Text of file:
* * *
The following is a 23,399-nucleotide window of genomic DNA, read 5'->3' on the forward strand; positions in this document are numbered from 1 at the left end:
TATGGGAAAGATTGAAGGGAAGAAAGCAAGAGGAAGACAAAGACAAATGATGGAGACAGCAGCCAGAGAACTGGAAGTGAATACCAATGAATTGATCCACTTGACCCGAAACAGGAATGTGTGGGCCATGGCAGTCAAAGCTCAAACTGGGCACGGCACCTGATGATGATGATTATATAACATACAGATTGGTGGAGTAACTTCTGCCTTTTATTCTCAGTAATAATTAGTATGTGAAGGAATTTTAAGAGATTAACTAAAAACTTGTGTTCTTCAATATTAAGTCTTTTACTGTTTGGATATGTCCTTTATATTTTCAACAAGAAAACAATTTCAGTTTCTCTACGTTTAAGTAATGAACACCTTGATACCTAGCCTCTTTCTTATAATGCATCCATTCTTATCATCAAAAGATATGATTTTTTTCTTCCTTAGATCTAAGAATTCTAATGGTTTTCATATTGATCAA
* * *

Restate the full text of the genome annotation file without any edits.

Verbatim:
The following is a 23,399-nucleotide window of genomic DNA, read 5'->3' on the forward strand; positions in this document are numbered from 1 at the left end:
TATGGGAAAGATTGAAGGGAAGAAAGCAAGAGGAAGACAAAGACAAATGATGGAGACAGCAGCCAGAGAACTGGAAGTGAATACCAATGAATTGATCCACTTGACCCGAAACAGGAATGTGTGGGCCATGGCAGTCAAAGCTCAAACTGGGCACGGCACCTGATGATGATGATTATATAACATACAGATTGGTGGAGTAACTTCTGCCTTTTATTCTCAGTAATAATTAGTATGTGAAGGAATTTTAAGAGATTAACTAAAAACTTGTGTTCTTCAATATTAAGTCTTTTACTGTTTGGATATGTCCTTTATATTTTCAACAAGAAAACAATTTCAGTTTCTCTACGTTTAAGTAATGAACACCTTGATACCTAGCCTCTTTCTTATAATGCATCCATTCTTATCATCAAAAGATATGATTTTTTTCTTCCTTAGATCTAAGAATTCTAATGGTTTTCATATTGATCAA